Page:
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February 17, 2006 3:19 PM

Feedback from patients across West Glasgow will be used to help develop and improve local services.

Over the last few months, NHS Greater Glasgow staff have been working with people living in the area with diabetes to get feedback on how diabetes affects their lives, the services available to them locally and how they feel these could be developed and improved.

The results of the focus groups have now been shared with the Glasgow-wide multi-disciplinary group that oversees the development diabetes care in the city. Specific feedback has been provided to services locally and the outcomes have been shared with diabetes specialist nurses across the city and local GPs.

As a result, a number of developments are now being taken forward to increase understanding of diabetes and raise awareness of the services and support available. Diabetes Specialist Nurses will act as a guide for general practices and other health professionals working in the community. Information on the role of Diabetes Specialist Nurses and the ‘Living with Diabetes' groups they hold for patients will also be revised.

Patient groups in a number of local GP practices have now been established to develop a patient-held record for people with diabetes.  An evening meeting to bring together health professionals from hospitals and the community to discuss individual cases and to promote understanding of others' roles is also planned for the near future.

Diabetes Specialist Nurse, Christine Skivington, said: "As a healthcare professional it is always important to evaluate how patients perceive their care.  The focus groups have provided us with a valuable insight into the standard of care that we are currently providing for people with diabetes.  It also became clear the individuals who took part in groups appeared to be unaware of the wide range of support services that could be available to them."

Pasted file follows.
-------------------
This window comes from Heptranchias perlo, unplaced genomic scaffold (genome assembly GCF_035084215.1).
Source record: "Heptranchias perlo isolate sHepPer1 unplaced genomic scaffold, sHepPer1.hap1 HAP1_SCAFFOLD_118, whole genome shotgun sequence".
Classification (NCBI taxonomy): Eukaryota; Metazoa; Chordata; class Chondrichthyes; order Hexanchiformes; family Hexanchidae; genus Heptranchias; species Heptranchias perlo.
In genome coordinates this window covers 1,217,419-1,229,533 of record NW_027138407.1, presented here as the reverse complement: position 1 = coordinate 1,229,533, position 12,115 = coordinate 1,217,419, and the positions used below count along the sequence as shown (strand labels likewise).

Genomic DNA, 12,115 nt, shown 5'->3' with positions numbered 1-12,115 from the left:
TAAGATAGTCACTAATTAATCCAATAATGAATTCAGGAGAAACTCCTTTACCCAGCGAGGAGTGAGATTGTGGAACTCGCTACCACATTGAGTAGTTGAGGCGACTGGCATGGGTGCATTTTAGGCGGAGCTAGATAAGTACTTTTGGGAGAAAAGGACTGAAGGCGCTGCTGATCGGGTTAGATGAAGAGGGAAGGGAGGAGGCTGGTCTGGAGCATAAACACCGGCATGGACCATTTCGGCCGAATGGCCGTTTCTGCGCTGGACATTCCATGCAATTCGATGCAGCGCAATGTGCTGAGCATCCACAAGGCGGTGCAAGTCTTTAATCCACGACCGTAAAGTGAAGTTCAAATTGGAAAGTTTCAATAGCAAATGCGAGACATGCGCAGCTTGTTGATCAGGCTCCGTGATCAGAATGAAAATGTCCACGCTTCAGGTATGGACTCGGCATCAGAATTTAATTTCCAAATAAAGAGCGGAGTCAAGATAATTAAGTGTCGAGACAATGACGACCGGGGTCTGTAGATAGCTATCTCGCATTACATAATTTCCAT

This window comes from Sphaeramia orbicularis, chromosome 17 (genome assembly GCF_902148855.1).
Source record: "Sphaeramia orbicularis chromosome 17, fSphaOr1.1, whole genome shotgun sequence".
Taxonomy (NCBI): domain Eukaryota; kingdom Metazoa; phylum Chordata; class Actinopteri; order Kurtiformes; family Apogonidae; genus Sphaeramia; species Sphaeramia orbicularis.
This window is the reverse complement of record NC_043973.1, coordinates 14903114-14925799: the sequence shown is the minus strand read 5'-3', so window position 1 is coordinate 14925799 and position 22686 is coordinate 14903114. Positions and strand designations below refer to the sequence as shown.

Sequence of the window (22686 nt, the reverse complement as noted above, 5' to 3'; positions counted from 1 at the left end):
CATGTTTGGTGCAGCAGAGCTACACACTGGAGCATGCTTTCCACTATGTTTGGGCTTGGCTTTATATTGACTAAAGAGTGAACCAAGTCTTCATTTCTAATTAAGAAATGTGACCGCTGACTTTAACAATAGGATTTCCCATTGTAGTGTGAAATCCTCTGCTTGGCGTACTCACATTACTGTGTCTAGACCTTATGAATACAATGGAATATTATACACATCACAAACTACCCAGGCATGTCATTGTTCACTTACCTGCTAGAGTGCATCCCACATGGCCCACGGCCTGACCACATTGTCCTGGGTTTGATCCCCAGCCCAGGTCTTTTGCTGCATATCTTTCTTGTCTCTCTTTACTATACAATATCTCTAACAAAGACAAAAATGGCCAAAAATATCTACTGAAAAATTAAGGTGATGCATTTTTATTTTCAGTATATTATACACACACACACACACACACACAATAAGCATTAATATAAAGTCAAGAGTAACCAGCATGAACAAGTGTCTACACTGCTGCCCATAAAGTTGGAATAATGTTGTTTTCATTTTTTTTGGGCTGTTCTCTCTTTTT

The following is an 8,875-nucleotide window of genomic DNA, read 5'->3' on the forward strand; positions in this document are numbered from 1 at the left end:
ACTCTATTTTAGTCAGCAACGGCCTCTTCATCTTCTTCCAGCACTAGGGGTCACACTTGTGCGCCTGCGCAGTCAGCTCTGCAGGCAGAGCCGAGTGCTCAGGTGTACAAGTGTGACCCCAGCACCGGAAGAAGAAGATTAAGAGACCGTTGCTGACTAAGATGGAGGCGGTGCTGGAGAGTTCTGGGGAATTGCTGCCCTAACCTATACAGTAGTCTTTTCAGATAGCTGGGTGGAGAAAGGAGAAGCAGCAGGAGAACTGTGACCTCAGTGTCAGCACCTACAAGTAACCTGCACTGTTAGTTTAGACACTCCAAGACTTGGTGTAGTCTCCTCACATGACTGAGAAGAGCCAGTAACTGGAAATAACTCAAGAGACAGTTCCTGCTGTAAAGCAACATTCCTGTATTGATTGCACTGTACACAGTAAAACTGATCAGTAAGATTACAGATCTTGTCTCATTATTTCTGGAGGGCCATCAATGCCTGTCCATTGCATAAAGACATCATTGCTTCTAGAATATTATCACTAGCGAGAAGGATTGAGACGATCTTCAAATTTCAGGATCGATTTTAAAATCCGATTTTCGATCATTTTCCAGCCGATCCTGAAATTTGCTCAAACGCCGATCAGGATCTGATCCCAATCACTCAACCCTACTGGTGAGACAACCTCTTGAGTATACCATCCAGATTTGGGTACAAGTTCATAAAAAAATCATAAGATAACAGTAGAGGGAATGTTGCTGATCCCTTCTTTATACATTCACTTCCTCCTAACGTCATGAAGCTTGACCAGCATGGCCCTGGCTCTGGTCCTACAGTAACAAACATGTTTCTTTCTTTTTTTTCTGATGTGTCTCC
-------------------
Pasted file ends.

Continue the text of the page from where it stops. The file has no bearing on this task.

The meetings, which took place, involved public health practitioners, an older people's services co-ordinator, a public involvement worker, diabetes specialist nurses who are based in the community and local people with Diabetes.

A range of topics were covered, including experiences at diagnosis, feet and eye care, diet, awareness of condition and of services, availability of information, exercise, experiences/awareness of multi-disciplinary clinics, therapy and aspects of care that are important to people who have diabetes.

Margaret Black, Scottish Primary Care Collaborative Project Manager in West Glasgow, said: "This has been a really interesting and rewarding piece of work to be involved with, not least because it continues to give rise to new ideas and to suggest worthwhile changes.  One of the people who came to a meeting said when asked what was important to him in his care that there is "no one important thing – it has to be a complete package".  We would like to think that some of the actions we are now taking forward will contribute to ensuring that this becomes reality."



Media Contact: Lyn Stirling 0141 201 4558.

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Last Updated: 06 February 2015